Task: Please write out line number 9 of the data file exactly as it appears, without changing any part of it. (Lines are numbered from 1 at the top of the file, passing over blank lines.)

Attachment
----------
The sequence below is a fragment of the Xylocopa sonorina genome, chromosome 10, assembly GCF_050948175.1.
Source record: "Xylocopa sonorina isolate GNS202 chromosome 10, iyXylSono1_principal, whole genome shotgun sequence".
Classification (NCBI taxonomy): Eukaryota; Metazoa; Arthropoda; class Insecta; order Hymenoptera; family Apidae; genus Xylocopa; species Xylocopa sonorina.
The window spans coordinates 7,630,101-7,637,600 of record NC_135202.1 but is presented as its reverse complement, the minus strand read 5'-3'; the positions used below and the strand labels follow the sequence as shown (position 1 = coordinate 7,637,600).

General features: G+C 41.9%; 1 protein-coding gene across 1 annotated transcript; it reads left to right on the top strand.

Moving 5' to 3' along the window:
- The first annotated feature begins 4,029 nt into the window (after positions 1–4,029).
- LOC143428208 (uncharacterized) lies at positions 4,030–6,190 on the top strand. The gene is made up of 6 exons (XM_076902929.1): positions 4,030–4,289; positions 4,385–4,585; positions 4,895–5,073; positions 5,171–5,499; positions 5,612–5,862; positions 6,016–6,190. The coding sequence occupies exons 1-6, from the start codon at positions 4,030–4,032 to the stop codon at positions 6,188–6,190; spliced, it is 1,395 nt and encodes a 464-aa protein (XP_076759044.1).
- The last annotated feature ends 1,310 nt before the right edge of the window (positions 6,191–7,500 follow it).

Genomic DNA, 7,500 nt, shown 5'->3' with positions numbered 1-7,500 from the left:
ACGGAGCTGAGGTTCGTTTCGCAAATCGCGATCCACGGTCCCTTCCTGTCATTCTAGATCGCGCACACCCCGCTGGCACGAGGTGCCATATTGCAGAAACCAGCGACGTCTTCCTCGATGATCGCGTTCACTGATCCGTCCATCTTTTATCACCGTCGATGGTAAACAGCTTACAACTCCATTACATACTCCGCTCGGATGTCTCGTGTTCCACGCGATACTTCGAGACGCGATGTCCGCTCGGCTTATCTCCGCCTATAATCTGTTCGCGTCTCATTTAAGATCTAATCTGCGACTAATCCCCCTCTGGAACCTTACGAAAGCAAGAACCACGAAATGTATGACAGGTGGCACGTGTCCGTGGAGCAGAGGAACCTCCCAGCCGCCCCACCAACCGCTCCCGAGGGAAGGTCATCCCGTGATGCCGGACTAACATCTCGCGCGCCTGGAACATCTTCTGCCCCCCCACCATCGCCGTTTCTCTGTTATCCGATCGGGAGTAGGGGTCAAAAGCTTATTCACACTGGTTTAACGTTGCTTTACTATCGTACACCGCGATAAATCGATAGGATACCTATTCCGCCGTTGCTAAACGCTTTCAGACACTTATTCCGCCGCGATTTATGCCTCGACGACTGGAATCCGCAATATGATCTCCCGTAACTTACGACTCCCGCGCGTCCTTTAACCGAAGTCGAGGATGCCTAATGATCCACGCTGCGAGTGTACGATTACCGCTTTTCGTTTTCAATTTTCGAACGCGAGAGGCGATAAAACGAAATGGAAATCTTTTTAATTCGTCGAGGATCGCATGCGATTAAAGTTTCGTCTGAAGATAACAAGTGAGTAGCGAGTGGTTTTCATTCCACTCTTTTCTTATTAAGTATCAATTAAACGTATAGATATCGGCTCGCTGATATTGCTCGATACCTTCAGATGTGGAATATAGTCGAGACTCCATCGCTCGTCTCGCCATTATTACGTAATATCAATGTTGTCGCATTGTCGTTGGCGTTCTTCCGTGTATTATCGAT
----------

- The last annotated feature ends 1,310 nt before the right edge of the window (positions 6,191–7,500 follow it).